The splendid light of Christ shines out in life’s graced moments

By | January 9, 2012

• I have seen the joys of Christian marriage celebrated in its grandeur.

• I have kept watch as a newly consecrated sister made the vows of poverty, chastity and obedience.

• I have witnessed a newly ordained permanent deacon and his wife stand side-by-side and accept the challenge of Gospel service.

• I have prayed as the Book of the Gospels was placed upon the head of a newly ordained bishop.

Each year, I and the other priests of the Diocese of Green Bay renew our priestly promises at the Chrism Mass.

What is most remarkable is that each person I just described, after making their vows or promise, appeared different than they had before their commitments. A change had taken place:

• Their faces were brighter;

• They seemed to glow with the light of joy;

• Light emanated from their souls as they embraced the grace of their God-given vocation.

The challenge of living a vocation is to keep that same light shining brightly by living a life strengthened by the grace that comes from the sacraments.

As we enter National Vocation Awareness Week 2012, we hear the words of the prophet Isaiah at holy Mass, “Rise up in splendor, Jerusalem! Your light has come, the glory of the Lord shines upon you.”

The word “splendor” comes from the Latin splendere, which means “to be bright” and “to shine.” God wants the church to shine!

One of the most promising sources of light in the world today is that supernatural light which shines forth from the faces of those who make commitments in the church. Vocations bring light to the world.

Where will this much-needed light come from?

From you and from me.

The Lord calls us each to rise up from the darkness and drama of everyday life to live brilliant, holy lives. As I attended World Youth Day, the Steubenville Prayer Conference, the National Catholic Youth Conference, the March for Life and numerous other events this past year, it was apparent that the young church is ready to respond to this call from the Lord. The drama of everyday life should no longer define who we are as human beings. As we recommit to prayer and devotion, as Bishop Ricken’s recent pastoral letter calls us to do, holiness will define us. Holiness will yield vocations. Vocations will bring light and splendor to the church.

What is preventing us from rising up in splendor?

I have noticed a rising obsession with technology, especially evident in our children’s fascination with video games, cell phones and the Internet. From these can come forth all kinds of temptations to darkness and evil, and a loss of a sense of the sacred. These technologies also seem to claim the part of the brain that requires silence, prayer and discernment — the place where we can encounter God.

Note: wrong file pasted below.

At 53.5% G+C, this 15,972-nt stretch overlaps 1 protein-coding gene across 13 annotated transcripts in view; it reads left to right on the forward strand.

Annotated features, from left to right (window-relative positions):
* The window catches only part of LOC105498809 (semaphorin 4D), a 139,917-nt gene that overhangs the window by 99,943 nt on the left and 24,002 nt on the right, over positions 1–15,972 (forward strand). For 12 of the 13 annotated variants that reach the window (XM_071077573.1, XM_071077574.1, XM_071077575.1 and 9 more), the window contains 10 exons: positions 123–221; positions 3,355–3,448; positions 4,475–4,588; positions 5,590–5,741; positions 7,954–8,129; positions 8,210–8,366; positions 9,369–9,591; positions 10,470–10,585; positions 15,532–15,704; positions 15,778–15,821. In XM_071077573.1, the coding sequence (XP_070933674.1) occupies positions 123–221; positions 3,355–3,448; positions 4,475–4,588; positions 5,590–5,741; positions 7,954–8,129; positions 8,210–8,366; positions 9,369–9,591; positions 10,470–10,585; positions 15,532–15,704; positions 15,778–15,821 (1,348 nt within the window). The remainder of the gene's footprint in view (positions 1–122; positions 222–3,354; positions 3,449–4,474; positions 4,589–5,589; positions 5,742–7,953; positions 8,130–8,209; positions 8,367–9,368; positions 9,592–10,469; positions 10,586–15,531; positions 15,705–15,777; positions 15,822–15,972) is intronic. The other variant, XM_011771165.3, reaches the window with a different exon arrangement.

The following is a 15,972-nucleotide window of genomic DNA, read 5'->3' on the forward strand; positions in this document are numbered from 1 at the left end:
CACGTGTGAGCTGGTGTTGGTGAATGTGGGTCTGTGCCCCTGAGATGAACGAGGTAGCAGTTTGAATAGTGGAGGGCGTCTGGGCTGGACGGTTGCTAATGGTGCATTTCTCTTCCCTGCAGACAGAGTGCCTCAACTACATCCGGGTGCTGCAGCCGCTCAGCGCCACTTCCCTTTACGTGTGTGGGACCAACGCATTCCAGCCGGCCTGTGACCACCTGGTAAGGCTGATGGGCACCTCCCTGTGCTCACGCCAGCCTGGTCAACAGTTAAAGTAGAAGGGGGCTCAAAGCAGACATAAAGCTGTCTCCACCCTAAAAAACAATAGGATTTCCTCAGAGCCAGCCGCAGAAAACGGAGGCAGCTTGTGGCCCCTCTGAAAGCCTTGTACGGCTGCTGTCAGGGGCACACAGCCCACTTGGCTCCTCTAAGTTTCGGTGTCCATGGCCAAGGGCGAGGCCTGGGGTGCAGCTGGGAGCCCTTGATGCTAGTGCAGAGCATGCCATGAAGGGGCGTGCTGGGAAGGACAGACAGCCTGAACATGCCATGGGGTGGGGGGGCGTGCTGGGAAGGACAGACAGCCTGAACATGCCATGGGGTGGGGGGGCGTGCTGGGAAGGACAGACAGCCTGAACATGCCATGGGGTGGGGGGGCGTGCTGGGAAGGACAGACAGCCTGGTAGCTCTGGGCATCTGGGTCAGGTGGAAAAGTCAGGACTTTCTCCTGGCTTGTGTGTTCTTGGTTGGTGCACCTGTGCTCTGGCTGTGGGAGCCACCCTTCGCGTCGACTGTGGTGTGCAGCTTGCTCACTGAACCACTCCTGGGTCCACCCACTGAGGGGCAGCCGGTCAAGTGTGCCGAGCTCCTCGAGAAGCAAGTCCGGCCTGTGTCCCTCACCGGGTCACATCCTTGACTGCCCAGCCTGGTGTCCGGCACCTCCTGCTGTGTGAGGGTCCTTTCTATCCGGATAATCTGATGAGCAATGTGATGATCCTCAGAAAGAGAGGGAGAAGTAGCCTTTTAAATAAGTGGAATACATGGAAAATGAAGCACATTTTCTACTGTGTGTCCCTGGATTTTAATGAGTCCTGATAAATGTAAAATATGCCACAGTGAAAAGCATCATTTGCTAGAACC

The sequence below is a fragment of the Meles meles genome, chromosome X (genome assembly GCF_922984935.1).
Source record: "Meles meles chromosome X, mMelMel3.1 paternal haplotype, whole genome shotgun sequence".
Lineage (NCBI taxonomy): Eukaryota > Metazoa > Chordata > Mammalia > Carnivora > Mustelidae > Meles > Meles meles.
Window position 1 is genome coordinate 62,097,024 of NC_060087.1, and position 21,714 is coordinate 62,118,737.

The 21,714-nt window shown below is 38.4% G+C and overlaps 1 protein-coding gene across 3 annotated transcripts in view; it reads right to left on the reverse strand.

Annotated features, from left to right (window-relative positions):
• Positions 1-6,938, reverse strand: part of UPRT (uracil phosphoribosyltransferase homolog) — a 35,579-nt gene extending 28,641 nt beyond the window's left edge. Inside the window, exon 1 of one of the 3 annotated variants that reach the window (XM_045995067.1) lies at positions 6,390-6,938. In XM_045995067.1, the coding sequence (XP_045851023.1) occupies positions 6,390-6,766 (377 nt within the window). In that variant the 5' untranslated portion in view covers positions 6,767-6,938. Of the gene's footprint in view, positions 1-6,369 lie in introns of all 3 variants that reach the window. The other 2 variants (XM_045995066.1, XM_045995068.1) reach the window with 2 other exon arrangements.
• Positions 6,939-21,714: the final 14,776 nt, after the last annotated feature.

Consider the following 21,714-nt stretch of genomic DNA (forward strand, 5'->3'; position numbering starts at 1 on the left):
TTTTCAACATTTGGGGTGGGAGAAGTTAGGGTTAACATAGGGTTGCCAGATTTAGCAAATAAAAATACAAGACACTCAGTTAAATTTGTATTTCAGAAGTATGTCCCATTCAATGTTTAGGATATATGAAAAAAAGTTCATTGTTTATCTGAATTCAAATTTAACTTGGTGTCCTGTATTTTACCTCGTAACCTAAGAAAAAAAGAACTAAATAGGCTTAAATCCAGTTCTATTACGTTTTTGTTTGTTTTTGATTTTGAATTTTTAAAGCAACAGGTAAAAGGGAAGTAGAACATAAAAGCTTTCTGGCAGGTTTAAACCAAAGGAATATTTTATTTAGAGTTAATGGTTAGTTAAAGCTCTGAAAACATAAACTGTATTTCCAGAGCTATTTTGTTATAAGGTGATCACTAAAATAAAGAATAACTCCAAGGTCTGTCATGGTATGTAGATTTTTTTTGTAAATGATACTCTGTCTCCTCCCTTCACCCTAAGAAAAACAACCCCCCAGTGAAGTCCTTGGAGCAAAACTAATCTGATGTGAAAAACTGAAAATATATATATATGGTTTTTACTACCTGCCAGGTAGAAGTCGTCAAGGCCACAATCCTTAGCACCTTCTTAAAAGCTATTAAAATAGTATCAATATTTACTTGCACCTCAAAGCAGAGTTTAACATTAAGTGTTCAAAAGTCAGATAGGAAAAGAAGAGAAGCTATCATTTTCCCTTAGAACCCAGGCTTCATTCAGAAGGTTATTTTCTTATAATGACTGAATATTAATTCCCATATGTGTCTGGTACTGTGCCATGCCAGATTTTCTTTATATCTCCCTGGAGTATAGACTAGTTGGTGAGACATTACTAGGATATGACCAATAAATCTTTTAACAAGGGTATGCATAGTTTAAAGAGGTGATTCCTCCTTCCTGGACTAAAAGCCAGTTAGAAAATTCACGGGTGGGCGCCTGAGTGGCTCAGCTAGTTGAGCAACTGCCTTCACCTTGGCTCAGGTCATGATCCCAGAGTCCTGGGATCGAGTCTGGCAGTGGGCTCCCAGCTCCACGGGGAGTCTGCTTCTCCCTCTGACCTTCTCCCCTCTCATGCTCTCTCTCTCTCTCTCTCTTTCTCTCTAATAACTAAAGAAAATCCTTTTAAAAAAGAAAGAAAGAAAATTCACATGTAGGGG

A loss of the sense of the sacred also hampers the splendor of the church. If we as Catholics are just like the rest of the world, if we do no more than blend in, then we have nothing unique to offer. Christ alone is unique and holy and, by following him in the church, we are set apart.

Finally, as I mentioned last year at this time, the church desires a renewed sense of missionary zeal. It disturbs me that there are only 88 active priests in our diocese, a diocese that has 157 parishes. How important our senior priests are in this picture, since many of them are very active in helping in our parishes.

There are also 36 brothers, 137 deacons, and 498 women religious in our diocese. The rest of the people are married, in single life or in transition. Our greatest need today is for more parish priests, but not all of us are called to that vocation. However, the need remains in every person under the sun to make some form of commitment as a disciple of Jesus Christ. Cultivating missionary hearts is a necessity for this great task.

The light that shines forth from the face of a new bishop, a new priest, a new deacon, a new sister, a new brother, a newly consecrated virgin, a newly committed single person, a new married couple, a newly baptized, and the newly confirmed is evidence enough that God wills the church to rise up in splendor. The light comes from Christ, and it shines forth from the souls of those who live their vocations with simplicity of heart. Let’s turn on the lights in the Diocese of Green Bay.

Fr. Schuster is vocation director for the Diocese of Green Bay.

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